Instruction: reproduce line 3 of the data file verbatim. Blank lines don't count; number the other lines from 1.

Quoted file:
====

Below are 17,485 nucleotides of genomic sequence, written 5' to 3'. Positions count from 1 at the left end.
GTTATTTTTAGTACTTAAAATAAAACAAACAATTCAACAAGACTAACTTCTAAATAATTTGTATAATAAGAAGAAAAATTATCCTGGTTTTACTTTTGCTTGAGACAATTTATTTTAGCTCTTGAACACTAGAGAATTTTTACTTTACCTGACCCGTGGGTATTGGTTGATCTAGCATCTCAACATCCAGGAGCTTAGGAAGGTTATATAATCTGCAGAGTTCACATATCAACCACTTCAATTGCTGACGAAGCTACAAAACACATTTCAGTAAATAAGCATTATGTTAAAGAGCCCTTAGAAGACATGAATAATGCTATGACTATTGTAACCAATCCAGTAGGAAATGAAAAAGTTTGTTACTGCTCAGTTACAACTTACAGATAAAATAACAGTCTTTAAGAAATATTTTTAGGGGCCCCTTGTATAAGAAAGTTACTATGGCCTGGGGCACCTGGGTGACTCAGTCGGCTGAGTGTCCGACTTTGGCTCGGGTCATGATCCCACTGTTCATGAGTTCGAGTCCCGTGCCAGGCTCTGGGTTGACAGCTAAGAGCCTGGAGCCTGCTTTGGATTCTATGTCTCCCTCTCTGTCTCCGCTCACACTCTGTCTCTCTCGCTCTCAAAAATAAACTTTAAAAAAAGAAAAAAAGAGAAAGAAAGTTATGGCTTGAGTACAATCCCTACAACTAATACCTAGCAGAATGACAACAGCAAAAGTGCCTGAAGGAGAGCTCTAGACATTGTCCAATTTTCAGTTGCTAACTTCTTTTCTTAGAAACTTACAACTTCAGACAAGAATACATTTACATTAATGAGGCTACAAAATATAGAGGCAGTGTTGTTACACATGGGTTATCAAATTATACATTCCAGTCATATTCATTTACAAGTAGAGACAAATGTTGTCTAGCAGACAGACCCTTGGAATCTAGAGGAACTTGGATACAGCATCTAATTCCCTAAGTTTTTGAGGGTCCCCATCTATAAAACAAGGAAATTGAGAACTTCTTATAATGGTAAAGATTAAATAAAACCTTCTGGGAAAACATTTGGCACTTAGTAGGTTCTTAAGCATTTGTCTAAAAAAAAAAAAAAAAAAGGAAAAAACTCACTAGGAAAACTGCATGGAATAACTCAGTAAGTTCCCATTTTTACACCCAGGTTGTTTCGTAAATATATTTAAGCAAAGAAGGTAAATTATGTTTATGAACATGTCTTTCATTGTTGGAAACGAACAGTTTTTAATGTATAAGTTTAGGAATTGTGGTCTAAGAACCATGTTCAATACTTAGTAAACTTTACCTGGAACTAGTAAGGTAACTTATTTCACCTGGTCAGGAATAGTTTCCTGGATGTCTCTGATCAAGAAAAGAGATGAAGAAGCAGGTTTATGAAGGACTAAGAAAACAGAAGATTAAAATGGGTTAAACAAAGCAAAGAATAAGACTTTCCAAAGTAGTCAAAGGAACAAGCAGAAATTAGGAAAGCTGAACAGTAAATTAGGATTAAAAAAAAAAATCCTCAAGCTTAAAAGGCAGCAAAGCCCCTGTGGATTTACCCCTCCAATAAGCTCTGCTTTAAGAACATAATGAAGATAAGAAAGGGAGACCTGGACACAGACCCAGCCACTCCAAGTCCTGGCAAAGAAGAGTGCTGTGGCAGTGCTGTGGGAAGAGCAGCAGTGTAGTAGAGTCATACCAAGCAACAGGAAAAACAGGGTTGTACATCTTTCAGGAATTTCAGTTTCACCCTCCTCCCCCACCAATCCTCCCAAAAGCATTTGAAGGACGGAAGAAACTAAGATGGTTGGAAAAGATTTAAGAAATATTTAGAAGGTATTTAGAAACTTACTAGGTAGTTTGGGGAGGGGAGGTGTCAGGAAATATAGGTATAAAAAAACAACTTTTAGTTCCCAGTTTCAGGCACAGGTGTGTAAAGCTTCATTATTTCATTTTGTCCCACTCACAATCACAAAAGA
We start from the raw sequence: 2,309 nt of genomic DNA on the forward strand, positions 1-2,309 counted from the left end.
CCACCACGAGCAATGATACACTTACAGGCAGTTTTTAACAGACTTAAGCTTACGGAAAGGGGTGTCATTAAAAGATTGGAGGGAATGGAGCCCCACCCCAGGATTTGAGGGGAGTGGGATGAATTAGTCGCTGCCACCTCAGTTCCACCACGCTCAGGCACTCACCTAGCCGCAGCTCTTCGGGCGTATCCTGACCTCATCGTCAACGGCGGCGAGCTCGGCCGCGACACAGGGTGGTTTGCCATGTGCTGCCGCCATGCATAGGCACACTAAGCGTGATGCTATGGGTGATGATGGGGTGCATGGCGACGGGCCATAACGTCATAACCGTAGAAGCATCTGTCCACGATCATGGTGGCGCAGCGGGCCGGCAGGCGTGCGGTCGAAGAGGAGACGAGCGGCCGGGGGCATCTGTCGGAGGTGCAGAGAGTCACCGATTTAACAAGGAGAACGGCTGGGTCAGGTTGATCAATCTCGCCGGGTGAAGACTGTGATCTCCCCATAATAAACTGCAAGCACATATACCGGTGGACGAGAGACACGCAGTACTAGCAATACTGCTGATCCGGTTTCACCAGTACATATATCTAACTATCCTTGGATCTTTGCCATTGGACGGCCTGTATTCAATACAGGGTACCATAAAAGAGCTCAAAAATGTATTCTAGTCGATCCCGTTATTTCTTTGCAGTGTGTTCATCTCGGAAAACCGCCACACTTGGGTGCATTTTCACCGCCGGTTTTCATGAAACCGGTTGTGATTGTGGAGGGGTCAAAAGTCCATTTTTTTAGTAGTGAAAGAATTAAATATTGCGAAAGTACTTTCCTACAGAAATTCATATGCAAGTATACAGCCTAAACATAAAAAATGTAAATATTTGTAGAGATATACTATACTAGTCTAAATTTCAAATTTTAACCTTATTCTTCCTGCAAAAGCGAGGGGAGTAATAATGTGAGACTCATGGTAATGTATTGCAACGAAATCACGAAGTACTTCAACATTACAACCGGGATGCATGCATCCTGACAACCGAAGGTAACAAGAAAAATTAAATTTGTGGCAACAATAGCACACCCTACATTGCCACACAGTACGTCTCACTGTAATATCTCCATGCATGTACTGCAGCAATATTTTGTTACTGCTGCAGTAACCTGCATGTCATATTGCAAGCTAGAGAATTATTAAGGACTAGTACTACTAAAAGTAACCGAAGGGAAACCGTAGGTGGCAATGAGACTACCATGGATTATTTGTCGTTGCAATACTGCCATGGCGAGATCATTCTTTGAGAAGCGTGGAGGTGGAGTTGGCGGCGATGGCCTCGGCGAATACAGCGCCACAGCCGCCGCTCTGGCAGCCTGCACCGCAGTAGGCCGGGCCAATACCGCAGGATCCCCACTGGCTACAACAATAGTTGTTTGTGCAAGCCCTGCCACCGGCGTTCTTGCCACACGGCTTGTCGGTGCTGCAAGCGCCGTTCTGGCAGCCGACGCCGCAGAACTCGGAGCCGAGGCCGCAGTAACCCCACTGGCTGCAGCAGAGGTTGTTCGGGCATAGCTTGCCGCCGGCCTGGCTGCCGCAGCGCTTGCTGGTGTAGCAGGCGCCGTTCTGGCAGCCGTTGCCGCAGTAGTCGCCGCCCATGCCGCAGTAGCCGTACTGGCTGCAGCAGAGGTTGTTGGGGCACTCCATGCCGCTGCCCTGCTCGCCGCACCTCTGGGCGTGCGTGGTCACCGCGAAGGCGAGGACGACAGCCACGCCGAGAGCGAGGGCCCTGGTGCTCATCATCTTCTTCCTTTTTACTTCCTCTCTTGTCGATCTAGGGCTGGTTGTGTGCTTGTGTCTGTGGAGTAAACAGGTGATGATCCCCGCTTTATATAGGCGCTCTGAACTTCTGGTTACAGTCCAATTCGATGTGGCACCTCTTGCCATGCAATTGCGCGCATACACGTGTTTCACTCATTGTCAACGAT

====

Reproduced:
We start from the raw sequence: 2,309 nt of genomic DNA on the forward strand, positions 1-2,309 counted from the left end.